How AIOps is Modernising the Financial Sector

By Kunal Agarwal, CEO & co-founder, Unravel Data
Kunal Agarwal, CEO & co-founder, Unravel Data, comments on the effects of DevOps and the move to cloud platforms on the financial sector As the mat...

Kunal Agarwal, CEO & co-founder, Unravel Data, comments on the effects of DevOps and the move to cloud platforms on the financial sector

As the maturity of cloud platforms has developed an increasing number of sectors have seen the need for migrating their data workloads to the cloud. While the financial sector has traditionally been slow to move their on-premise, legacy workloads to the cloud, many major banks are now finding that cloud migration has direct relevance to their business use cases.

Two of the main areas where banks are beginning to use big data are in fraud detection and compliance application performance failures. For these specific use cases the cloud already has significant advantages over an on-premise environment. However, the increasing adoption of AIOps has compounded these advantages to such an extent that financial institutions leaving their workloads on-premise will soon find themselves outmoded. 

Before looking into how AIOps is restructuring financial data applications however, let us first look at the inherent issues of running them on-premise. The first is speed; typical on-premise applications in finance are slow and subject to frequent crashes. The key issue is that remediating these issues is an intensely time-consuming task for data teams as they need to manually sort through copious data logs to find problematic issues. This process is usually on the time-scale of weeks, and unfortunately results in application down-time. Even once the problem has been addressed, trial-and-error processes to ensure the issue has been resolved add several more weeks until normal operations can be resumed. Another consideration is how difficult it is to monitor issues at the cluster usage level. Frequently, data teams will have little visibility over how computer resources are being used and, as a result, optimising data applications is a constant challenge. Due to this lack of visibility, compute utilisation issues can only be identified when a critical data application fails.

With such a comprehensive host of issues on-premise, the incentive for financial institutions to migrate to the cloud is clear. The primary advantage of hosting these applications in the cloud is the enhanced visibility it provides when well managed. Whether these applications are using Hive, Spark, Workflows, Kafka, etc. the ability to monitor their performance in real time provides data teams with invaluable insights that can be used to create reliable performance. For specific use-cases like fraud detection where the inputs of streaming data are so large, the cloud is even more integral in ensuring teams still have visibility over applications and detailed insights gained. With these insights, applications can be optimised to boost performance and reduce wasteful resource consumption.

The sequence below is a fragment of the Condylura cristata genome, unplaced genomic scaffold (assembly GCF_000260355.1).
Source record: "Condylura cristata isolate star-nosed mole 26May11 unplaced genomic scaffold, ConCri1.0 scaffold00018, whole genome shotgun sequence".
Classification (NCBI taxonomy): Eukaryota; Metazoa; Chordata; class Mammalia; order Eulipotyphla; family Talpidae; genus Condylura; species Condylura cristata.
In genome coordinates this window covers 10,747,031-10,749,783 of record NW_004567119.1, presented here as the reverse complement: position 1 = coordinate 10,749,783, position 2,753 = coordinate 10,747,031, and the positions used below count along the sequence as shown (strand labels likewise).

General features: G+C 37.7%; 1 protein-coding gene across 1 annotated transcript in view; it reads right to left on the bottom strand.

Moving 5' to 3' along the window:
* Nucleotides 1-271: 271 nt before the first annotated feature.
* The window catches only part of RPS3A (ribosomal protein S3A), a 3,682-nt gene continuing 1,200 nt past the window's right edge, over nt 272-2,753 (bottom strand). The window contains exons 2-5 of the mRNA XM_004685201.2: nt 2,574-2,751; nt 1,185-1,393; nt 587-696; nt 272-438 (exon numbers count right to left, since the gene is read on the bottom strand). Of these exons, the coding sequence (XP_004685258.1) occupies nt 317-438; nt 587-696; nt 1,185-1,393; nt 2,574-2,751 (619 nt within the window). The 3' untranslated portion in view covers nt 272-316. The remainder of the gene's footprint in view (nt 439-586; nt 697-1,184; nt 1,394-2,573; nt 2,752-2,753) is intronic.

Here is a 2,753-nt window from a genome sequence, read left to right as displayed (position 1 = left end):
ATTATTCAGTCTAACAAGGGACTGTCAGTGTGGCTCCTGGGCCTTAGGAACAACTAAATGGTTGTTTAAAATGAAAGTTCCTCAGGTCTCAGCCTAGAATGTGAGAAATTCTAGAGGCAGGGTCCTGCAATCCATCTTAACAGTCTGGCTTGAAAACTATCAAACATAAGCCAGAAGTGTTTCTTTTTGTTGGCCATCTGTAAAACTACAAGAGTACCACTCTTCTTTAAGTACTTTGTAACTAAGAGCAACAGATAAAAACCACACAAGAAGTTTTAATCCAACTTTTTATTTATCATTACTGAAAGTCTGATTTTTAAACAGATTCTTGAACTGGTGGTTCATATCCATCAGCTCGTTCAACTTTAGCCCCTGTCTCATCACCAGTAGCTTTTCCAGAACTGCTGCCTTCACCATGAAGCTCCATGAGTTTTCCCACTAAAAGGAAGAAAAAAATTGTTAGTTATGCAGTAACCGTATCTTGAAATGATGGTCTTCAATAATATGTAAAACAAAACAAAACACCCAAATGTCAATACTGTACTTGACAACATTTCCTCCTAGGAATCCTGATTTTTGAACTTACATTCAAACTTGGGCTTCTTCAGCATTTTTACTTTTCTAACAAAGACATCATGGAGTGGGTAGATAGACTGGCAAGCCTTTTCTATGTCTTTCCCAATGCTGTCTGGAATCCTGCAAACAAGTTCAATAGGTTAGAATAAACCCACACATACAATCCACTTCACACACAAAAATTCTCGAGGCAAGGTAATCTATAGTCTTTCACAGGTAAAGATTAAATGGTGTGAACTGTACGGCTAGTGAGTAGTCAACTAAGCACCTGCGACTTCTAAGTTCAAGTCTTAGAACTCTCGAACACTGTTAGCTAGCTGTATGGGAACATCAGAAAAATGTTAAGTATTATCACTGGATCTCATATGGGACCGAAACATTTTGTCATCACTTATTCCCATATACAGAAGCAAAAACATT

This is where AI and automation are a boon to cloud workloads. AIOps promises to enhance or replace a variety of IT operations processes through combining big data with AI or machine learning. For the financial sector specifically, this holds obvious appeal as expensive, challenging, and time-consuming problems in big data deployments can be addressed. With AI capable of independently diagnosing several root cause issues, the burden for data teams is reduced as there is no longer the need to manually sort through data logs. Moreover, with automation also being able to provide notifications for specific failures, there is the option of providing automated fixes in these specific instances.


For financial institutions looking to enjoy these benefits, however, the journey to the cloud can seem confusing. As such, the biggest obstacle is often the planning phase. In this process, organisations need to map out which applications are suitable for the cloud and which should remain on premise. Another objective of this phase is to anticipate how these applications should be configured based on specific instance type recommendation. What these early decisions allow for is accurate cost and consumption forecasting. Importantly, by providing critical, data-driven insights instead of relying on guesswork, the decision making timeline can be accelerated and the cloud migration and realised sooner.

To conclude, undeniably AIOps will be essential for financial institutions moving forward. As such, organisations should look to begin planning their cloud migration early to realise the advantages that AIOps has to offer in their deployments. This will broadly reduce their costs, increase efficiency and allow them to redirect resources to value-on initiatives instead of fire-fighting outmoded on-prem workloads.

For more information on all topics for FinTech, please take a look at the latest edition of FinTech magazine.

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